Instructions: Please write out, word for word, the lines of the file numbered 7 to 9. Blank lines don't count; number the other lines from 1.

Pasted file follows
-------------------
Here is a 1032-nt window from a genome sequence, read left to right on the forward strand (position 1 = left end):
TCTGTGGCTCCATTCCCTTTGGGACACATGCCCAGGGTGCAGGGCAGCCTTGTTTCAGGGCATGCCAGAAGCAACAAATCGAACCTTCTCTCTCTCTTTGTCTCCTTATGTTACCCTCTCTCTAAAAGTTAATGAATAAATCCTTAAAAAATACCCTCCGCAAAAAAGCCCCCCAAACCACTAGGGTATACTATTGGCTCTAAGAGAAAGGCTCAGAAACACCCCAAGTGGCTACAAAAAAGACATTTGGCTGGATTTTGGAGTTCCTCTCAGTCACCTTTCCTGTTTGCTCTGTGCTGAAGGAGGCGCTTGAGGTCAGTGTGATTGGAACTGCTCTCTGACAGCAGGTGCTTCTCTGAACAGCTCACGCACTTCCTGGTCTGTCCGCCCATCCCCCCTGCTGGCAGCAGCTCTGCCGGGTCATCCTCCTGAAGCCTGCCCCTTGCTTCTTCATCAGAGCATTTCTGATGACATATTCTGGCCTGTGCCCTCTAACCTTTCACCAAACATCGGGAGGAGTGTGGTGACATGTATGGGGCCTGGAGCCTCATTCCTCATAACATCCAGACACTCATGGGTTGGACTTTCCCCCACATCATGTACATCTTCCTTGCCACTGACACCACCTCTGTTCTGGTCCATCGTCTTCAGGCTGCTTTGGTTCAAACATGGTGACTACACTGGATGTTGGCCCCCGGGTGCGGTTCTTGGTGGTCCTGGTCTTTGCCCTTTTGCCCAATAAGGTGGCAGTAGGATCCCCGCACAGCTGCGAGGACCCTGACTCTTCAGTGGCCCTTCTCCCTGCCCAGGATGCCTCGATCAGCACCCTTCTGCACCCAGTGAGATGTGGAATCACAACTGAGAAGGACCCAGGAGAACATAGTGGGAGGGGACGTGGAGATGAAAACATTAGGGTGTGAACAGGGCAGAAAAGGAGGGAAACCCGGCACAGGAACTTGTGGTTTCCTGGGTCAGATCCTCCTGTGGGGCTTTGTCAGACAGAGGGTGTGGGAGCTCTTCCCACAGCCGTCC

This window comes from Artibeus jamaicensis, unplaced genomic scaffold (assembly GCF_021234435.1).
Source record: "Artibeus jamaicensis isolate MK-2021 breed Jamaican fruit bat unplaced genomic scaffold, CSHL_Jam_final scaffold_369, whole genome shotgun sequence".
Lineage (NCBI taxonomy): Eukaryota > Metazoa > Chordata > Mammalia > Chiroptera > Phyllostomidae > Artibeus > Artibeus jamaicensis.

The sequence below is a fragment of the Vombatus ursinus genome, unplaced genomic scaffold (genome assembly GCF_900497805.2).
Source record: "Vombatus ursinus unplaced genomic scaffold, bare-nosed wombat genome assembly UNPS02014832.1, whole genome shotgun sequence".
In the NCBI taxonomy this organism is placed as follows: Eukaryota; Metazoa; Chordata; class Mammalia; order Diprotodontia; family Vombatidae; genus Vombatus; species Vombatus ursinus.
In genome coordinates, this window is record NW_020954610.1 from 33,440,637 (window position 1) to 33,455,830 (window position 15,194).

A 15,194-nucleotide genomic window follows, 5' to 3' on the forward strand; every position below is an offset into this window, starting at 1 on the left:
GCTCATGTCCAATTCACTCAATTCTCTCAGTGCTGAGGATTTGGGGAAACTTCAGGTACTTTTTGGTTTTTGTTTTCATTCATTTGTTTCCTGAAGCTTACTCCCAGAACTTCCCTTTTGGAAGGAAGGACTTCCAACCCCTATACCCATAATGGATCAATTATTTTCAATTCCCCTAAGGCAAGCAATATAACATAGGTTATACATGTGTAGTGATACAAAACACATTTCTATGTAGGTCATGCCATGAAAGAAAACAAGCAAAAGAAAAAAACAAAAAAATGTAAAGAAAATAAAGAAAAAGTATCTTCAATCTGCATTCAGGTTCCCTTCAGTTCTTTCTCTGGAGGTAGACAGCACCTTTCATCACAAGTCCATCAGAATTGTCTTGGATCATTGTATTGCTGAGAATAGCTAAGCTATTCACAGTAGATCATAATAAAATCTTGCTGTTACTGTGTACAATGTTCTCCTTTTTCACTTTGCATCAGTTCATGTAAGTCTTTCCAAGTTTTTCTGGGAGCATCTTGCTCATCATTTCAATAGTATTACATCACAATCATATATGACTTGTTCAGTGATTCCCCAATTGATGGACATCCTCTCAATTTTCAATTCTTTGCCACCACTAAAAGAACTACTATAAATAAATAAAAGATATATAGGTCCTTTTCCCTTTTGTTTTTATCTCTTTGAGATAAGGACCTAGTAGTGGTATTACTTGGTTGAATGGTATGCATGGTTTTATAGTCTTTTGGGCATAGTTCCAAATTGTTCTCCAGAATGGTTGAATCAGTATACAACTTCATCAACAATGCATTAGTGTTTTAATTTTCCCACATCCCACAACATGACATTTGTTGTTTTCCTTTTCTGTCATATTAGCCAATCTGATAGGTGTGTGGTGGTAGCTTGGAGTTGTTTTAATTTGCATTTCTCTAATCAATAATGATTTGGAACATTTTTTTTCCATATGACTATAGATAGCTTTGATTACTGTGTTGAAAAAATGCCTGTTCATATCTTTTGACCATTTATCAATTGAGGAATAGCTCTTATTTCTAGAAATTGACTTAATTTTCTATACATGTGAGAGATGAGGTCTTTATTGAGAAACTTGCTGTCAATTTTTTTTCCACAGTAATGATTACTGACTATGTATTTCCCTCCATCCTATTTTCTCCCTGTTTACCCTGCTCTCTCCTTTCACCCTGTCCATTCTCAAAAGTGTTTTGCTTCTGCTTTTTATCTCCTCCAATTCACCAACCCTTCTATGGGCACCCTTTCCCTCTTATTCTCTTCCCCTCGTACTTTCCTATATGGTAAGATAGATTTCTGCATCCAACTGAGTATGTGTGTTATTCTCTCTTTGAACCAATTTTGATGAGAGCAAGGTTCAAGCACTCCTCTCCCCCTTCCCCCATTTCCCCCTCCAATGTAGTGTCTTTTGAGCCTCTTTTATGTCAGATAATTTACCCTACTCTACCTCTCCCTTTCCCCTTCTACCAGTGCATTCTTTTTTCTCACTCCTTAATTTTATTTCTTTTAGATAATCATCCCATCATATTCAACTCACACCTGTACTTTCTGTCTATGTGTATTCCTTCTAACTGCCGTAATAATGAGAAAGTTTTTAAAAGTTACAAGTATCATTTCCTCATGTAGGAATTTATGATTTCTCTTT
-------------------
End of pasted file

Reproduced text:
Source record: "Vombatus ursinus unplaced genomic scaffold, bare-nosed wombat genome assembly UNPS02014832.1, whole genome shotgun sequence".
In the NCBI taxonomy this organism is placed as follows: Eukaryota; Metazoa; Chordata; class Mammalia; order Diprotodontia; family Vombatidae; genus Vombatus; species Vombatus ursinus.
In genome coordinates, this window is record NW_020954610.1 from 33,440,637 (window position 1) to 33,455,830 (window position 15,194).